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Friends and allies in war and peace

By Zhai Xiang, Xu Xiaoqing and Wang Cong | China Daily | Updated: 2017-07-13 07:14

Friends and allies in war and peace

Friends in life and death

While visiting his son in Los Angeles in 2000, Zhou Bing, a retired official at the Civil Aviation Administration of China, saw an old friend on television. Staring back at him from the television set was Dick Rossi, Zhou's copilot during WWII. The two men had not seen each other for more than half a century.

Rossi, from California, was enrolled in the electrical engineering program at UC Berkeley at the outbreak of WWII. In his memoirs, he wrote that though he saw the flight-training notices plastered all across campus. "I never really dreamed I would be able to make it," he wrote.

Rossi signed up for the AVG in 1941, and arrived in China as a pilot. On Dec 20, the AVG had its first air battle in China, shooting down nine Japanese bombers that attacked Kunming, the capital of the southwestern province of Yunnan.

In just seven months, the AVG shot down 299 planes during more than 50 battles against the Japanese, forcefully defending critical air space on China's rear front.

Rossi achieved ace pilot status with 6.25 confirmed victories during his service with the AVG. After the AVG was disbanded in early July 1942, Rossi continued to defend China as a pilot with the China National Aviation Corp. That was where he met Zhou.

In 1944, after graduating from National Southwestern Associated University in Kunming, Zhou entered CNAC. He was tasked with transporting supplies between India and China on a dangerous, but vital, airlift route over the Himalayas, known as the "Hump".

The Himalayan route was the Allies' primary means of delivering supplies to China after Burma fell to the Japanese. The Burma Road, which connected Lashio in northern Burma to Kunming, was cut off in 1942 by the invasion.

The legendary air route was opened through joint endeavors by Chinese and US pilots.

Due to the extreme altitudes, unforgiving topography and bad weather, Zhou's route over the Himalayas was a perilous one. Hundreds of planes crashed along the route: more than 1,500 Chinese and US pilots died or were reported missing attempting to bridge the gap between the Allies and the Chinese.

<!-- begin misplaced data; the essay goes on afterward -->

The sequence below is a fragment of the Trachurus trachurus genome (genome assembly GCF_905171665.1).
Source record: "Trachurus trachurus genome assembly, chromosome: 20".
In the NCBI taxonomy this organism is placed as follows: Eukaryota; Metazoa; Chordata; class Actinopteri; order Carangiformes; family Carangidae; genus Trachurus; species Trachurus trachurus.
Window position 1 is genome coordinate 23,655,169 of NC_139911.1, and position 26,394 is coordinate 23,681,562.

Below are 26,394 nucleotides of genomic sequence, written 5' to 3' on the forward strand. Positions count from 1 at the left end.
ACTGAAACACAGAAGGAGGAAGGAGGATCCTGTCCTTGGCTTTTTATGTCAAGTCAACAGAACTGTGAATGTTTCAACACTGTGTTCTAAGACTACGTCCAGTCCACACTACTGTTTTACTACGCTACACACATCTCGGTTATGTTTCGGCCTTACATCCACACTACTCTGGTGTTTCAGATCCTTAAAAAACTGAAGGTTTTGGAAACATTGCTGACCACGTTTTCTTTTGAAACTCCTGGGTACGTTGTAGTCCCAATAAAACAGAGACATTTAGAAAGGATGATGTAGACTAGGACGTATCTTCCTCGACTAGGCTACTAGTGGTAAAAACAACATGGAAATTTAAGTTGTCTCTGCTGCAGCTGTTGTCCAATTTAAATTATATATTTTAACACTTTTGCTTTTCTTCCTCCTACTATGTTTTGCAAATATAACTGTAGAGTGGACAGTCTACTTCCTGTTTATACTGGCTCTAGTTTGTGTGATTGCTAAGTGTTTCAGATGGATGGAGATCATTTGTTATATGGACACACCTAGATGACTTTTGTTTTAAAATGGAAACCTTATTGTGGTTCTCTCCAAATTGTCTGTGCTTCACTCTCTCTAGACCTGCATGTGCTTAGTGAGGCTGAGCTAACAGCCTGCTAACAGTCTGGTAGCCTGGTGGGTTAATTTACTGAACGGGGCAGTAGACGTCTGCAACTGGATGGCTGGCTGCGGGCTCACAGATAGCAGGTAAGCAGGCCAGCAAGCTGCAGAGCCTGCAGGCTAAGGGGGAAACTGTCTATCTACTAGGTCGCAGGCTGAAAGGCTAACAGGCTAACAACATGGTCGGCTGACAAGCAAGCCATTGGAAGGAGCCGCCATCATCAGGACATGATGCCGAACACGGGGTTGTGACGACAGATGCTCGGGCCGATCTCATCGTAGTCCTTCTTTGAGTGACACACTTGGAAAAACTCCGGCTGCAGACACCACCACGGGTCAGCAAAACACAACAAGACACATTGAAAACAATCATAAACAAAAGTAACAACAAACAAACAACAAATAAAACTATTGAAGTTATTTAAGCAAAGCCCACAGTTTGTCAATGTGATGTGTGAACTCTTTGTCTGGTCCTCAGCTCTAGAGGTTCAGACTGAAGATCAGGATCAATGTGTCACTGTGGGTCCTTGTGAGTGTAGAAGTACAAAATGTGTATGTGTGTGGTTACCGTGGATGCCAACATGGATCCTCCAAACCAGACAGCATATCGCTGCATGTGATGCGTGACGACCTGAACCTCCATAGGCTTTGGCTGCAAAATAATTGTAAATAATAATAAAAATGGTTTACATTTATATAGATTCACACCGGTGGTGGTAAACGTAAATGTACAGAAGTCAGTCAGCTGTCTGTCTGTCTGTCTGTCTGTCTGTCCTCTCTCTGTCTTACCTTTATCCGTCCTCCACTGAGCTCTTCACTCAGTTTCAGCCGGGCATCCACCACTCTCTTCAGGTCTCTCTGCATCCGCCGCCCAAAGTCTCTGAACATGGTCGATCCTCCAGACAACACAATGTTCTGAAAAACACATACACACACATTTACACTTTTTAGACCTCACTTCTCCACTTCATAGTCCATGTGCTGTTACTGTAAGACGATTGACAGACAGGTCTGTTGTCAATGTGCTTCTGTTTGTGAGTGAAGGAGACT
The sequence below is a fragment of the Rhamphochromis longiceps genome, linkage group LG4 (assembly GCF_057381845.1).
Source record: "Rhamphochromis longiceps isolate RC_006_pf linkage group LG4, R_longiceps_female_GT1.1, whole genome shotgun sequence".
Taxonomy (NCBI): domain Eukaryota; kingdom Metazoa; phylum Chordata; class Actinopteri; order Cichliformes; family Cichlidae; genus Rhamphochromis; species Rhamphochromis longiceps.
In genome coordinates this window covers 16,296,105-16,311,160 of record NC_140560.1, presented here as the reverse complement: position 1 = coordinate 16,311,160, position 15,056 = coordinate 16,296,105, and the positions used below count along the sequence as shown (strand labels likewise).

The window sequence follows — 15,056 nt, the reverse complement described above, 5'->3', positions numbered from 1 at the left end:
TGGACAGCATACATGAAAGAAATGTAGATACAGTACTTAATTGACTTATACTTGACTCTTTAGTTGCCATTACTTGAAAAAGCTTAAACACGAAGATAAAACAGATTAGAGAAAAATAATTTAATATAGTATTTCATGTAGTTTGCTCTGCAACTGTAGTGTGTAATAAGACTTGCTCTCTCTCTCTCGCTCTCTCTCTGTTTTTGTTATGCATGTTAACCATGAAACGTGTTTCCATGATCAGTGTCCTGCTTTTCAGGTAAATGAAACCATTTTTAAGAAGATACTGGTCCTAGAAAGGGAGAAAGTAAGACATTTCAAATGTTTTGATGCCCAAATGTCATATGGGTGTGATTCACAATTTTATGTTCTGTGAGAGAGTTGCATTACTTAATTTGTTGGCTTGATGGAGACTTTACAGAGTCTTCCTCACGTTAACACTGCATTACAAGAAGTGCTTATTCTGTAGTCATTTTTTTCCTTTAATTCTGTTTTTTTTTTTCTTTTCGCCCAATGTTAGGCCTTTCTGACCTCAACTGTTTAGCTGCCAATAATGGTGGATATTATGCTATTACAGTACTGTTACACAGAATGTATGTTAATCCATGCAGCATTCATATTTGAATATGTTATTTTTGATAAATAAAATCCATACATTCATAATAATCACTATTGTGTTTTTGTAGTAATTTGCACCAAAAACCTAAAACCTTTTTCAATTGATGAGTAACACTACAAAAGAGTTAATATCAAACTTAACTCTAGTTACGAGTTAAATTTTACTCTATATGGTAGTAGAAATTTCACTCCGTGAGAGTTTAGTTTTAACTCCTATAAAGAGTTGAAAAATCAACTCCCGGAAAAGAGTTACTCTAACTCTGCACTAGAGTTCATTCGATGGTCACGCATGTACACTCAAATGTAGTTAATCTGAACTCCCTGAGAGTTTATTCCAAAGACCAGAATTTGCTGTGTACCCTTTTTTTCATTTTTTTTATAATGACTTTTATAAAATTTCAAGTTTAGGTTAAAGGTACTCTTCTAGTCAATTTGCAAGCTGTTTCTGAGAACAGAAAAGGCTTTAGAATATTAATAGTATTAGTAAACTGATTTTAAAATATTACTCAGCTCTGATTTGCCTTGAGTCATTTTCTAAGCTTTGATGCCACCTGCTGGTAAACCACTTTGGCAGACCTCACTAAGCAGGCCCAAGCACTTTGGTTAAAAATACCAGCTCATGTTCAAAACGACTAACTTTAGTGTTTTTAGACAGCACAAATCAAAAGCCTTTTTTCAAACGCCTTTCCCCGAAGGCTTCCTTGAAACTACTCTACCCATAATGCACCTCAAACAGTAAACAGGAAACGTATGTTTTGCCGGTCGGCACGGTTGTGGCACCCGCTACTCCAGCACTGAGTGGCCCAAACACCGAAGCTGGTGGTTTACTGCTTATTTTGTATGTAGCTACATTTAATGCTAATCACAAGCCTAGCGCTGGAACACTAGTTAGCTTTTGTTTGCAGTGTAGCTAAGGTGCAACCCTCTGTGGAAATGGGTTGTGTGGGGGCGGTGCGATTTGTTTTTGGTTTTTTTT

Between 1942 and 1945, Rossi successfully flew 735 trips over the Hump - an unparalleled record.

After Zhou saw Rossi on television, his son promptly contacted the Rossi family. Zhou was amazed to learn that Rossi and his family still lived in Southern California. The two long-lost friends quickly arranged a meeting.

Zhou's son, Zhou Jisong, was delighted to have an opportunity to learn more about his father's past. "My father always kept a low profile about his WWII service," he said. "I never heard much about it. Not until that meeting.

"I learned that my father was studying in Kunming at the time," he said. "He was a hot-blooded young man, and the Japanese bombing of Kunming made him feel he needed to contribute to China's resistance. He didn't want to see China become a conquered nation."

In 2005, Rossi was invited to Beijing to celebrate the 60th anniversary of the end of WWII. He was seated at the top table with the then-president Hu Jintao. Hu shook Rossi's hand and in an emotional tribute to the aid the US provided during WWII said he hoped the friendship between the peoples of China and the US would last forever.

"The Chinese leaders came around to toast him," said Lydia, Rossi's wife and executive secretary of the Flying Tigers Association. "The Chinese people have never forgotten us. We were incredibly touched by their gratitude every time we visited China.

"After reconnecting with Rossi, he (Rossi) and my father met with each other almost every year," Zhou Jisong said.

Zhou Bing and Dick Rossi died in 2007 and 2008 respectively, but their stories endure as reminders of the close historical partnership between China and the US.

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